The Indianapolis 500 has come a long way since its start on Memorial Day, May 30, 1911. The inaugural event marked the first time a rear-view mirror was used in a motor race, courtesy of Ray Harroun on the “Marmon Wasp” for Indianapolis automaker Marmon. Harroun also was the only driver in the race who didn’t bring along a mechanic in the passenger seat. Mechanics in those early races checked the oil pressure and also served as the rear-view mirror.
Harroun was considered a hazard because of his newfangled device. These days, multiple rear-view mirrors are standard fare on all cars and trucks. Cars in the Indy 500 are no longer two-seaters, but there is someone looking over the driver’s shoulder—and I’m not talking about the tiny lipstick cameras mounted in the cockpit to give ABC and ESPN viewers a gander at the road ahead.
Rather, I’m referring to the members of the pit crew who are normally huddled around an array of computer displays during the race (see the figure). I recently had a chat with Adam Schaechter, chief engineer for the AJ Foyt Racing Team, about the electronics under the hood of the cars (see “The Indianapolis 500 Electronic Edge”).
One IndyCar is pretty much identical to another by rule. They use the same Honda engine with an electronic control unit (ECU) that isn’t tweaked. The engines are RPM-limited to 10,300 RPM. Even the transmission and gearshift are the same.
On the other hand, the sensors and telemetry can be customized. There are many types of information that every team will want, such as the ECU controller-area network (CAN) traffic, which provides details about engine performance and operation. But that’s not all that the drivers and teams will want to know. Everything from G-force on the car to the pressure of each tire will be of interest.
A standard telemetry system uses 64 channels of data in addition to the gearbox and motor information. Each team is assigned its own frequency, and the information is encrypted. Many of these sensors are standard fare on each car, but these days, it’s easier to include custom sensors.
OFF-THE-SHELF PARTS IN AN INDYCAR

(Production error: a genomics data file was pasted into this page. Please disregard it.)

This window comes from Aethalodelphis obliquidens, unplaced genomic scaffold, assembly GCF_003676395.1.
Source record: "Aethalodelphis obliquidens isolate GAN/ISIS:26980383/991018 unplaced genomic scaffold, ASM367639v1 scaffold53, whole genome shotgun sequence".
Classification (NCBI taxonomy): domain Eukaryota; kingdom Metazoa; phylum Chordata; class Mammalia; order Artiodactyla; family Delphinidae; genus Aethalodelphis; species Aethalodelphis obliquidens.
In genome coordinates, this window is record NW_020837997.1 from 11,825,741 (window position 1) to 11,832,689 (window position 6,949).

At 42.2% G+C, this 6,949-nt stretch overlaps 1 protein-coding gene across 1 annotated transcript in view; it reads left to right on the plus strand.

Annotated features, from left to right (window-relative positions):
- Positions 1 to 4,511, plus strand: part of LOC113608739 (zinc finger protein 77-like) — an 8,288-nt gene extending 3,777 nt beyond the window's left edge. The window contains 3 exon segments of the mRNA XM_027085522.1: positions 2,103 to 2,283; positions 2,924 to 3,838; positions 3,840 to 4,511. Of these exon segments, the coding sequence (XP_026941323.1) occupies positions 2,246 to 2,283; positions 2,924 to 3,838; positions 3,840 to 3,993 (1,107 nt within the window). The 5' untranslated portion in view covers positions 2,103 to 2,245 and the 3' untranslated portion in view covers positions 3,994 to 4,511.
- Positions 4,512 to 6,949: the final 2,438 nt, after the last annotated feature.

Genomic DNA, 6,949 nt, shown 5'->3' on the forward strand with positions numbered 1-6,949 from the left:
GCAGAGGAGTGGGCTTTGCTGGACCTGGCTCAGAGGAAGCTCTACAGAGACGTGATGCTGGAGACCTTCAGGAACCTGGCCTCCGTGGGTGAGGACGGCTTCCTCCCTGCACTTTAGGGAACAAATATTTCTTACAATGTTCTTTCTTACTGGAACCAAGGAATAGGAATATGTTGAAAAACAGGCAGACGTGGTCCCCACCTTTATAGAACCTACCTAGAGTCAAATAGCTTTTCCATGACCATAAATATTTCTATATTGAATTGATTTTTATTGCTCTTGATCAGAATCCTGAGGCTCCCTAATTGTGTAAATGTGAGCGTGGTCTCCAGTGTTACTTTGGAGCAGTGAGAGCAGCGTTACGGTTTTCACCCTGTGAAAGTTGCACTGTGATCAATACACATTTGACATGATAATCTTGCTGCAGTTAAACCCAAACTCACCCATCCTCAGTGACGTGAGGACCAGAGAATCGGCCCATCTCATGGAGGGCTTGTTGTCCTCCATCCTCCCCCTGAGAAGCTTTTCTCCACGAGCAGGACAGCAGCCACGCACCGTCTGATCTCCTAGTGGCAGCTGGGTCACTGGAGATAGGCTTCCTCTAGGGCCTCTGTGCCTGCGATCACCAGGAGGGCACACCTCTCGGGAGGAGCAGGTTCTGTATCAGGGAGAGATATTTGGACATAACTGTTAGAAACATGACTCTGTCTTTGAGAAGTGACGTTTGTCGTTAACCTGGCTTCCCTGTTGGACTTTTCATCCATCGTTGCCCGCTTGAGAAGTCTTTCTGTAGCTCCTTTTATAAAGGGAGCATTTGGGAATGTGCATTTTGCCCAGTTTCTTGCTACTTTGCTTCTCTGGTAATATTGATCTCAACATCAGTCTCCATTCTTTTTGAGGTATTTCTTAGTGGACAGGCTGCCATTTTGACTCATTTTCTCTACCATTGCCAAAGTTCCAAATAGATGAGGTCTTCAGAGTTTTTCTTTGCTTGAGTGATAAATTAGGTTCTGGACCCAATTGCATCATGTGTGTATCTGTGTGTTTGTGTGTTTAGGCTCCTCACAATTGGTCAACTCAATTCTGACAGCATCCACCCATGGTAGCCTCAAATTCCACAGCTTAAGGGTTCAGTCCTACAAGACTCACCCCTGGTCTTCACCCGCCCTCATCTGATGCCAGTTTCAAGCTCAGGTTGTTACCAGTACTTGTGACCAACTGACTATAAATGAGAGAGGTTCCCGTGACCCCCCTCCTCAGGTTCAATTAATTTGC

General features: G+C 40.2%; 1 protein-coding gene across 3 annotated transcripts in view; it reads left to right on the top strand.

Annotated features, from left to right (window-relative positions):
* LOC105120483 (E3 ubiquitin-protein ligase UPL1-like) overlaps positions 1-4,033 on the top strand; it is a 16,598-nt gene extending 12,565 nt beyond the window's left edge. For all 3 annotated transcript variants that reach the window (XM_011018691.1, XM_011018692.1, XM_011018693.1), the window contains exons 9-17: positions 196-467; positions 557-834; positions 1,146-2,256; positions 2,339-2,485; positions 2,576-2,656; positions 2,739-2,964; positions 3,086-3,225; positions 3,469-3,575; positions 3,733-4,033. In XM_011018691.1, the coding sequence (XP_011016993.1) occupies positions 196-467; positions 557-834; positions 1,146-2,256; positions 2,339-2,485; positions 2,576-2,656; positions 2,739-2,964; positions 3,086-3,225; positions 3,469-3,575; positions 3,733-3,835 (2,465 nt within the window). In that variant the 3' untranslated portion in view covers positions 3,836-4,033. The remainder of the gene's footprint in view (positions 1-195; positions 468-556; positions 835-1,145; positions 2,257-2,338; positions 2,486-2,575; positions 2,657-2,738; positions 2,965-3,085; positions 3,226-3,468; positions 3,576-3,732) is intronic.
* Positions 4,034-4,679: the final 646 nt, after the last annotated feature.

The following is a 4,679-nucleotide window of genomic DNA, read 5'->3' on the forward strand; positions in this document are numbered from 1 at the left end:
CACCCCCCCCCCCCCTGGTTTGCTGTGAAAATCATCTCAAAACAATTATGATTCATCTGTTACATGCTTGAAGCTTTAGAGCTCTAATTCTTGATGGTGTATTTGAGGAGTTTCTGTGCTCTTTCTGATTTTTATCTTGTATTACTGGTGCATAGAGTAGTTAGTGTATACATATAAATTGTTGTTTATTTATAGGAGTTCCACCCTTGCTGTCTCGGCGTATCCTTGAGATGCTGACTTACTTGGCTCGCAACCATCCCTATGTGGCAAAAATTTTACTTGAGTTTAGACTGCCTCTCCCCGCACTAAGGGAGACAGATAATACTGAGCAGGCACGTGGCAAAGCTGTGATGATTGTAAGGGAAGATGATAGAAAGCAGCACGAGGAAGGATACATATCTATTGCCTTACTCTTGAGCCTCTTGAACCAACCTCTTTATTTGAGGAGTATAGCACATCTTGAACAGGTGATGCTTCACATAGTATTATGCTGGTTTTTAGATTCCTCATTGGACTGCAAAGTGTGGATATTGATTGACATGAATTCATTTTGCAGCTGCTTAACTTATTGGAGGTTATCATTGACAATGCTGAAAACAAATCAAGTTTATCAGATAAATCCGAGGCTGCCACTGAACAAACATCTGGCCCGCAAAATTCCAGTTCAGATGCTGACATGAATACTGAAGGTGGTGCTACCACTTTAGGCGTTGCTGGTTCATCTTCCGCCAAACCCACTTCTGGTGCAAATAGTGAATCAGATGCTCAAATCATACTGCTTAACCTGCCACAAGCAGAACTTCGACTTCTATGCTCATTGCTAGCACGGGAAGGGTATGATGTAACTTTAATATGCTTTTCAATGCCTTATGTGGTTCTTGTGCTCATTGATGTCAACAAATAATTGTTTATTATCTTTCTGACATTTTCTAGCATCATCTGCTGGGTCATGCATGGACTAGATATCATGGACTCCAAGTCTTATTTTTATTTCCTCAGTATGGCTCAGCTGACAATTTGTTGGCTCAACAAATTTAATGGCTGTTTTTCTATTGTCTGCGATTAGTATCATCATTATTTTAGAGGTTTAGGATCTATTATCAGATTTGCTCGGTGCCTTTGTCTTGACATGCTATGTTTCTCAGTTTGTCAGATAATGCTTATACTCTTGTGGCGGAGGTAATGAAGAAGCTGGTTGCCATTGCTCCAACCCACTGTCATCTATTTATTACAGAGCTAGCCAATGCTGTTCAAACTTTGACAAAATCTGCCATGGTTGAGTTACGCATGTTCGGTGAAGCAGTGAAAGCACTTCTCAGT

One of the surprising things that Adam told me about was his team’s use of off-the-shelf sensors from outfits like Digi-Key. Development kits make it easy to check out microcontrollers and sensors such as temperature sensors and multiaxis accelerometers. They can be used to detect vibration in components, providing a real-time, car hardware debug environment. Some systems are used during the race. Others are used for design and prior to the race.
The AJ Foyt Racing Team engineers even do their own printed-circuit board (PCB) design from time to time. The team is one of the smaller organizations participating in the Indianapolis 500, so there isn’t a host of electrical engineers, programmers, and other specialists around.
But it does show what is possible with enough interest and drive plus plenty of low-cost chips with ever-improving performance characteristics. The trend toward more intelligent digital sensors allows easier integration.
So is there more? Teams can already add video cameras and even thermal imaging cameras to the mix, although that’s normally done during the design and testing of the cars.
Where are these sensors and what do they do? Well, teams need to maintain their advantages, so I can’t tell you what they won’t tell me. Yet some of the sensors that the AJ Foyt Racing Team uses include microelectromechanical systems (MEMS) accelerometers, and you can image what kinds of things these devices might be used to test.
Part of the challenge with all this information is sensory overload. Lots of information can be gathered but not all of it is useful, especially during the race, when minimal changes can be made. Even the information gathered now isn’t given directly to the driver but rather to the tech team in the pits, who decides what needs to be done. This often involves longer-term planning during a race to determine how the car should be loaded, how lean the engine should run, and so on.
IndyCar drivers still have someone looking out for them, though it is more like an entire crew. This May, maybe you’ll hear, “Drivers, start your telemetry.”